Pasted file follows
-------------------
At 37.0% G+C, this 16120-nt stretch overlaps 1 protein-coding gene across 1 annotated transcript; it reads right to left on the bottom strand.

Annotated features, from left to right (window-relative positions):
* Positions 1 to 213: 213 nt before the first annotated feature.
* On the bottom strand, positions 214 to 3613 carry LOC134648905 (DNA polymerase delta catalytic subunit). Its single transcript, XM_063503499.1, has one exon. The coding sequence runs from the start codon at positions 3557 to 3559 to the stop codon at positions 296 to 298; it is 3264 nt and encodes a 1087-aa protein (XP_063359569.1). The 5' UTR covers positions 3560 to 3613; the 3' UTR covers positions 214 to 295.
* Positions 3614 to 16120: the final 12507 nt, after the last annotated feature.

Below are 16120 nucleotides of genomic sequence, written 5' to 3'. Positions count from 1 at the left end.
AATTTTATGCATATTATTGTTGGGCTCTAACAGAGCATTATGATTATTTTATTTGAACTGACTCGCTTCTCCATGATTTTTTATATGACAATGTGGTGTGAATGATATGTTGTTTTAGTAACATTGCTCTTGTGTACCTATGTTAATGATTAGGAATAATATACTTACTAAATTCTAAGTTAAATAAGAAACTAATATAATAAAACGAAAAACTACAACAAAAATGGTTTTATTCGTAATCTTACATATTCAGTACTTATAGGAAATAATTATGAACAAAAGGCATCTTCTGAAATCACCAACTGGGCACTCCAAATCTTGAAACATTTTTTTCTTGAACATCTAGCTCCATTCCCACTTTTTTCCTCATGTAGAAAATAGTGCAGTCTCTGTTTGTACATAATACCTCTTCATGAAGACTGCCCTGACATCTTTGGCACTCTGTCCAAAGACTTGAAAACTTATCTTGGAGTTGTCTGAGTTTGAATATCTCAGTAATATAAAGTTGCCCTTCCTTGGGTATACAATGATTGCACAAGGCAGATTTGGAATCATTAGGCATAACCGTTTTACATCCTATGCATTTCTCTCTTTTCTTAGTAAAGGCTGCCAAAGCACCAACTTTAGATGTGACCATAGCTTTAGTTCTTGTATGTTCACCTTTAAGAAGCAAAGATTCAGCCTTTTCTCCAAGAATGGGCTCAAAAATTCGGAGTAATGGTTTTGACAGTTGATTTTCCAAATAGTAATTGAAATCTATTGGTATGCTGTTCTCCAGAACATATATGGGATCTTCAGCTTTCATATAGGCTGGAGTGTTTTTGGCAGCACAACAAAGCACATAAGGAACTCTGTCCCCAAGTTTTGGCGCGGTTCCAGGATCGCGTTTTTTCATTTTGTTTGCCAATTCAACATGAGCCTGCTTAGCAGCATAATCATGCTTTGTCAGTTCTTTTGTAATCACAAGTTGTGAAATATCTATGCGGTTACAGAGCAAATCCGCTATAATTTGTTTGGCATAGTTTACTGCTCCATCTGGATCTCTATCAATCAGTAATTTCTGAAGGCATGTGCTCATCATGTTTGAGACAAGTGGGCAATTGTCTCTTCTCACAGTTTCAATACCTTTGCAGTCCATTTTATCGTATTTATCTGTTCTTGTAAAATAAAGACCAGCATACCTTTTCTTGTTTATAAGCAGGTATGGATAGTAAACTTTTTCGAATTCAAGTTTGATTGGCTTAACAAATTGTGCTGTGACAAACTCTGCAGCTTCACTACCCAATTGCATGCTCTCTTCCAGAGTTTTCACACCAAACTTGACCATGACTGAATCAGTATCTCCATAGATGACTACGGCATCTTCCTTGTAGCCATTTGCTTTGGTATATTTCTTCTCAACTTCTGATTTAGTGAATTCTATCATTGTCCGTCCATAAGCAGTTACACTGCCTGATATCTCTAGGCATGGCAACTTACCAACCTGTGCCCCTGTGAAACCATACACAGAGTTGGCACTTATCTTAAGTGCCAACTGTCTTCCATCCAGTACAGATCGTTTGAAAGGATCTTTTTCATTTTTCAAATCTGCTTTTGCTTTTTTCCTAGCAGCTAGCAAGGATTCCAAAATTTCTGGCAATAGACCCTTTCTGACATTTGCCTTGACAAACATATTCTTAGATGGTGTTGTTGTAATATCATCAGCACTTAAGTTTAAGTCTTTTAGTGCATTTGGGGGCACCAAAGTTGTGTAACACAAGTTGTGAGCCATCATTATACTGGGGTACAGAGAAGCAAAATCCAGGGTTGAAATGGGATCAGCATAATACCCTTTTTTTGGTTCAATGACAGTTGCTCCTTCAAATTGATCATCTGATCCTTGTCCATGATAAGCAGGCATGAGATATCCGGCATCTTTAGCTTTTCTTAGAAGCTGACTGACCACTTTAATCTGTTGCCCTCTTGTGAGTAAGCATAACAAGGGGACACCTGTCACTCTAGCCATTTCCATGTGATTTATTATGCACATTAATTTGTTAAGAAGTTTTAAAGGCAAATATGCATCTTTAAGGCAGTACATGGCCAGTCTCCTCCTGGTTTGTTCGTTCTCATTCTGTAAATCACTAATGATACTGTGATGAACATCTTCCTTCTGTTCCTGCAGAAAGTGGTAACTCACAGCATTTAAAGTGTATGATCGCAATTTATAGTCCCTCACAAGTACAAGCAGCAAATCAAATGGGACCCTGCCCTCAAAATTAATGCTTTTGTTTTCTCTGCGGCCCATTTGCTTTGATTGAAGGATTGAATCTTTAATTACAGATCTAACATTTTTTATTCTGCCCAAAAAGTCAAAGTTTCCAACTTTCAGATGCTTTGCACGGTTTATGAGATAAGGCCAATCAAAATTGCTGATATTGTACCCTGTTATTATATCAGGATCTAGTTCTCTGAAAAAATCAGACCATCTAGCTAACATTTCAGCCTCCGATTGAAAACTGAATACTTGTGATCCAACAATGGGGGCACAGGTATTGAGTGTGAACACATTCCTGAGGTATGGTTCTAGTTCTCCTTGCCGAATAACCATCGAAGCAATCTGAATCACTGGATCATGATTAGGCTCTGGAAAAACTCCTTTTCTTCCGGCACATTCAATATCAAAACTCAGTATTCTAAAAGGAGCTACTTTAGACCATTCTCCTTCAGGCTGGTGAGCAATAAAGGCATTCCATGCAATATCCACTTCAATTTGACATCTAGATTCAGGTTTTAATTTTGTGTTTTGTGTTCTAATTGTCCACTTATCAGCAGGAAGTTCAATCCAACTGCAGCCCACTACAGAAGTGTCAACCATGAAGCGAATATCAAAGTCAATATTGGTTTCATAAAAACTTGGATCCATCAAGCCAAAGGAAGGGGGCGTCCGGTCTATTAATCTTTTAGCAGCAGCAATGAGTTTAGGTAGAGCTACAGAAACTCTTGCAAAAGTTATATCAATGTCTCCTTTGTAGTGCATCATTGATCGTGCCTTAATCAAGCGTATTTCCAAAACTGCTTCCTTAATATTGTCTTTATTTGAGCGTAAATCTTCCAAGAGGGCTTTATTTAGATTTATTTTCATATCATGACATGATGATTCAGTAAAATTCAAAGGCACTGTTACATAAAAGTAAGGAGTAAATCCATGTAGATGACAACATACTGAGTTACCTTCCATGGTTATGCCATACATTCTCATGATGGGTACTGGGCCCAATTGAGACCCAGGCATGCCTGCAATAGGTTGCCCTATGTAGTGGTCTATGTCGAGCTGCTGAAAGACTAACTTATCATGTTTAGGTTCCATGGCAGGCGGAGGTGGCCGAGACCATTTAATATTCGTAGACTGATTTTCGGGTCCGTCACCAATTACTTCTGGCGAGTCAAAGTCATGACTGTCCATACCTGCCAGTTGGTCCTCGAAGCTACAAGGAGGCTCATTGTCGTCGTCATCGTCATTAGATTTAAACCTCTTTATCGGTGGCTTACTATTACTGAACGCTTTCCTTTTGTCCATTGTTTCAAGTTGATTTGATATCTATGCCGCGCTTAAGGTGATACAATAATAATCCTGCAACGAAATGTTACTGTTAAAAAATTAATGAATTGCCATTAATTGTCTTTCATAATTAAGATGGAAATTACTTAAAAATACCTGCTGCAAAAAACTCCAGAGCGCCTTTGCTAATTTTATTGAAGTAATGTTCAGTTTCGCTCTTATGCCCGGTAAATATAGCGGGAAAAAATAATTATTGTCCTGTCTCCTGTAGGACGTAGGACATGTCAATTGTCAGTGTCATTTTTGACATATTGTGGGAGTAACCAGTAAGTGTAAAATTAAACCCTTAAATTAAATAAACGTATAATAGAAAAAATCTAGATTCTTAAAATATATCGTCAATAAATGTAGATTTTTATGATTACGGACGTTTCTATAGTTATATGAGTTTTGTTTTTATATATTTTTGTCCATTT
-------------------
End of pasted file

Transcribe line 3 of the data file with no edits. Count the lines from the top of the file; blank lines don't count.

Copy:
* Positions 1 to 213: 213 nt before the first annotated feature.